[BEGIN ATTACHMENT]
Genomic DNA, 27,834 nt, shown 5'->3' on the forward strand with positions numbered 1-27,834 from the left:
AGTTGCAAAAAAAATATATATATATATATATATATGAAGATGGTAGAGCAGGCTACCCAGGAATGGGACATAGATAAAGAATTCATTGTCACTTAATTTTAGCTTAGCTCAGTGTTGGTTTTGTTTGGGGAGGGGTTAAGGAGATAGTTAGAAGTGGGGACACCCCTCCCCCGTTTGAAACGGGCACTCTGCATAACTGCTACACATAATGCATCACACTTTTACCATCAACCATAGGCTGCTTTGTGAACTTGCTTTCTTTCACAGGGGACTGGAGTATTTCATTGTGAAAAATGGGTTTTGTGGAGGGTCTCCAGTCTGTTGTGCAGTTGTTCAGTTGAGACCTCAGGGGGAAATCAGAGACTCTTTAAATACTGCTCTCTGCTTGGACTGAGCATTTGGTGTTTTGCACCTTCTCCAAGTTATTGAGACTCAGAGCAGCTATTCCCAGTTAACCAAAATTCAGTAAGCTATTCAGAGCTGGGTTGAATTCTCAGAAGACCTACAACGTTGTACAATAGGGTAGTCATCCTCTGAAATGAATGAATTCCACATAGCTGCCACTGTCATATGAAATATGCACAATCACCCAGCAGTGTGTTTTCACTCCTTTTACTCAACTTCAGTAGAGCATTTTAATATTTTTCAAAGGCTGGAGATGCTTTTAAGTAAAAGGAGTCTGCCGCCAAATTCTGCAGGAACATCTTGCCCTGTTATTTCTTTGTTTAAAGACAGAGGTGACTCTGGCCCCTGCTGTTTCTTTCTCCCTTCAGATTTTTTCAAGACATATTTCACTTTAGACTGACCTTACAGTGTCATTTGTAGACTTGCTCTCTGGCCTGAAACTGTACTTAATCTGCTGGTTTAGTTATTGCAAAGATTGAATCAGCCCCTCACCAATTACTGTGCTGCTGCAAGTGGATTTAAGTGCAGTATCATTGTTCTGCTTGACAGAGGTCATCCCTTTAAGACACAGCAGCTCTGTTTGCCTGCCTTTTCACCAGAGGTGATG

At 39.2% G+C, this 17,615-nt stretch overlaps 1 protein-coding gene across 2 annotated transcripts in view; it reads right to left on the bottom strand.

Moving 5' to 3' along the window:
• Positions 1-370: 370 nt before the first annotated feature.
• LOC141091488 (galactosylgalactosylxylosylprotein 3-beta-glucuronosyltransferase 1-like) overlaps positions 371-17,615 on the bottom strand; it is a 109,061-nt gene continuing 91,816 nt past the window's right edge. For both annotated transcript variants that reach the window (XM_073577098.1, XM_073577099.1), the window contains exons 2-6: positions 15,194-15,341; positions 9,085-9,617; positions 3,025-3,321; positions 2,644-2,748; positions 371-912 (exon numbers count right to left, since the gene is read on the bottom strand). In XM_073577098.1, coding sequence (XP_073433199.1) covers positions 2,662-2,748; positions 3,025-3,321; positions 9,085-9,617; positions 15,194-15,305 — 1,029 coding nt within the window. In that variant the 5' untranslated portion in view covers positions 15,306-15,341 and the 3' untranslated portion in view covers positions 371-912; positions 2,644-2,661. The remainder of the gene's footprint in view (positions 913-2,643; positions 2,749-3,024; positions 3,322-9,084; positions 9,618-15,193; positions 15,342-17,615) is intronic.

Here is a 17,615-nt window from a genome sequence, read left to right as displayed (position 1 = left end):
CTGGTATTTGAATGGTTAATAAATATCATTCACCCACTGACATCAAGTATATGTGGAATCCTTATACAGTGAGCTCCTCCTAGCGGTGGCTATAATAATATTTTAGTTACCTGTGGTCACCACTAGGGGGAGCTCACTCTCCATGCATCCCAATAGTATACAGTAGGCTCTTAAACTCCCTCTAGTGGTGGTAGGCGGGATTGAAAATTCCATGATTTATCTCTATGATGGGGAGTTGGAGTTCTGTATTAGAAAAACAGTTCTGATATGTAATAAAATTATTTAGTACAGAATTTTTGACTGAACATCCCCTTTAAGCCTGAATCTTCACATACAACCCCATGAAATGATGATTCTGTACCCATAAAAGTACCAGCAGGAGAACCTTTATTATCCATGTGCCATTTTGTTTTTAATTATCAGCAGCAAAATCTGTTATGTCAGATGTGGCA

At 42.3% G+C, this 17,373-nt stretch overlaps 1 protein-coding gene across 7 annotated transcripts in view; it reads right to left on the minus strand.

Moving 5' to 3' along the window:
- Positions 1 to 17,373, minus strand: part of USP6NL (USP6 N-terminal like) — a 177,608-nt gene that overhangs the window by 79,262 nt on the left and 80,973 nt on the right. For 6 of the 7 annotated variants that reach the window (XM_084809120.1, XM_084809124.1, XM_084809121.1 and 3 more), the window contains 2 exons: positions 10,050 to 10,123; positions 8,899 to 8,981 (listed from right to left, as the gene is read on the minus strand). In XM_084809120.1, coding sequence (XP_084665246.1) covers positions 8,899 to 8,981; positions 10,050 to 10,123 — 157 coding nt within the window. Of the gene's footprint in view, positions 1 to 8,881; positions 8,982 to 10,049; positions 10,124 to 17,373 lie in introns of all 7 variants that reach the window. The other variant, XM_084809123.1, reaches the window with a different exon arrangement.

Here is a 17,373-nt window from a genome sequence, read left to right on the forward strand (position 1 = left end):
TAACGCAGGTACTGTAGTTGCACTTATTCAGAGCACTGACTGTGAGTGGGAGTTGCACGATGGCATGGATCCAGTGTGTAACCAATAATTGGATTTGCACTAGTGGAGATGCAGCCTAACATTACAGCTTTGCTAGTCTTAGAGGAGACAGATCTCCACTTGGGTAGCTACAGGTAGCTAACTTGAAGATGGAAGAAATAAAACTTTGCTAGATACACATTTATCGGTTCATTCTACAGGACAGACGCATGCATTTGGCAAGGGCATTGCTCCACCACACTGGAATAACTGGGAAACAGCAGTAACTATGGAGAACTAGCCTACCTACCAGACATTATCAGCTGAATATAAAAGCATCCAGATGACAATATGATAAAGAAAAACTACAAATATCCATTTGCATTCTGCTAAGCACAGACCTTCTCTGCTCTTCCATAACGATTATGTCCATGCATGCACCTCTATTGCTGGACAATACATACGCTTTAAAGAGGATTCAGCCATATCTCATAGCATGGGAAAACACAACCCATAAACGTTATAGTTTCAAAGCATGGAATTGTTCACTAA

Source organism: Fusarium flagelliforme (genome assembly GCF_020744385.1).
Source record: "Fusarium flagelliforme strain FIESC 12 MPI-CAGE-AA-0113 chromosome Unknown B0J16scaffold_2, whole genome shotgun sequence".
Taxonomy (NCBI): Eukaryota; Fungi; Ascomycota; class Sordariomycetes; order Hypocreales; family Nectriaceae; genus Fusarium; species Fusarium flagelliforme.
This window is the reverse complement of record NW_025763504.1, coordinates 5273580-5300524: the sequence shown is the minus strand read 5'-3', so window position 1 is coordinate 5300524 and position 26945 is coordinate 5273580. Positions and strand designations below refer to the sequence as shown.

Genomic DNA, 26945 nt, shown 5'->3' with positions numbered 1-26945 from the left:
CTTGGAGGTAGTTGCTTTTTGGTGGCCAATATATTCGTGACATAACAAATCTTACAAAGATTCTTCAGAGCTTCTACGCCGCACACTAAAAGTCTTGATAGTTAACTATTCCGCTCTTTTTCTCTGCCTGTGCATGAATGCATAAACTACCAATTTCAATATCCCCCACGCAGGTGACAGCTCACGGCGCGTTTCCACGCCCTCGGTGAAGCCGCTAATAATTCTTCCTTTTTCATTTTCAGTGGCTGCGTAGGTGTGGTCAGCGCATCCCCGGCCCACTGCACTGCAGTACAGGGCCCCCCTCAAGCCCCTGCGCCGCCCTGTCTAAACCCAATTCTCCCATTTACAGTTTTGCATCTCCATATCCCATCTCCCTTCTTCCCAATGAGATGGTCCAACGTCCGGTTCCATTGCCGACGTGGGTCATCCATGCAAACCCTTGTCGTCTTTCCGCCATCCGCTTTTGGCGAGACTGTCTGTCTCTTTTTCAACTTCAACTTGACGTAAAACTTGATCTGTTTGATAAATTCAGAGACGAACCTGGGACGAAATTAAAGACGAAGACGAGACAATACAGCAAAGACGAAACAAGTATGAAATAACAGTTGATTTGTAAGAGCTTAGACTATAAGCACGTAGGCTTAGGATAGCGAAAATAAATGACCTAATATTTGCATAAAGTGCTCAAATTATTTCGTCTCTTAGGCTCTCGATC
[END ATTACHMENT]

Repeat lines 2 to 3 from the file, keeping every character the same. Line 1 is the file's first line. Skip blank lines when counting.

AGTTGCAAAAAAAATATATATATATATATATATATGAAGATGGTAGAGCAGGCTACCCAGGAATGGGACATAGATAAAGAATTCATTGTCACTTAATTTTAGCTTAGCTCAGTGTTGGTTTTGTTTGGGGAGGGGTTAAGGAGATAGTTAGAAGTGGGGACACCCCTCCCCCGTTTGAAACGGGCACTCTGCATAACTGCTACACATAATGCATCACACTTTTACCATCAACCATAGGCTGCTTTGTGAACTTGCTTTCTTTCACAGGGGACTGGAGTATTTCATTGTGAAAAATGGGTTTTGTGGAGGGTCTCCAGTCTGTTGTGCAGTTGTTCAGTTGAGACCTCAGGGGGAAATCAGAGACTCTTTAAATACTGCTCTCTGCTTGGACTGAGCATTTGGTGTTTTGCACCTTCTCCAAGTTATTGAGACTCAGAGCAGCTATTCCCAGTTAACCAAAATTCAGTAAGCTATTCAGAGCTGGGTTGAATTCTCAGAAGACCTACAACGTTGTACAATAGGGTAGTCATCCTCTGAAATGAATGAATTCCACATAGCTGCCACTGTCATATGAAATATGCACAATCACCCAGCAGTGTGTTTTCACTCCTTTTACTCAACTTCAGTAGAGCATTTTAATATTTTTCAAAGGCTGGAGATGCTTTTAAGTAAAAGGAGTCTGCCGCCAAATTCTGCAGGAACATCTTGCCCTGTTATTTCTTTGTTTAAAGACAGAGGTGACTCTGGCCCCTGCTGTTTCTTTCTCCCTTCAGATTTTTTCAAGACATATTTCACTTTAGACTGACCTTACAGTGTCATTTGTAGACTTGCTCTCTGGCCTGAAACTGTACTTAATCTGCTGGTTTAGTTATTGCAAAGATTGAATCAGCCCCTCACCAATTACTGTGCTGCTGCAAGTGGATTTAAGTGCAGTATCATTGTTCTGCTTGACAGAGGTCATCCCTTTAAGACACAGCAGCTCTGTTTGCCTGCCTTTTCACCAGAGGTGATG

At 39.2% G+C, this 17,615-nt stretch overlaps 1 protein-coding gene across 2 annotated transcripts in view; it reads right to left on the bottom strand.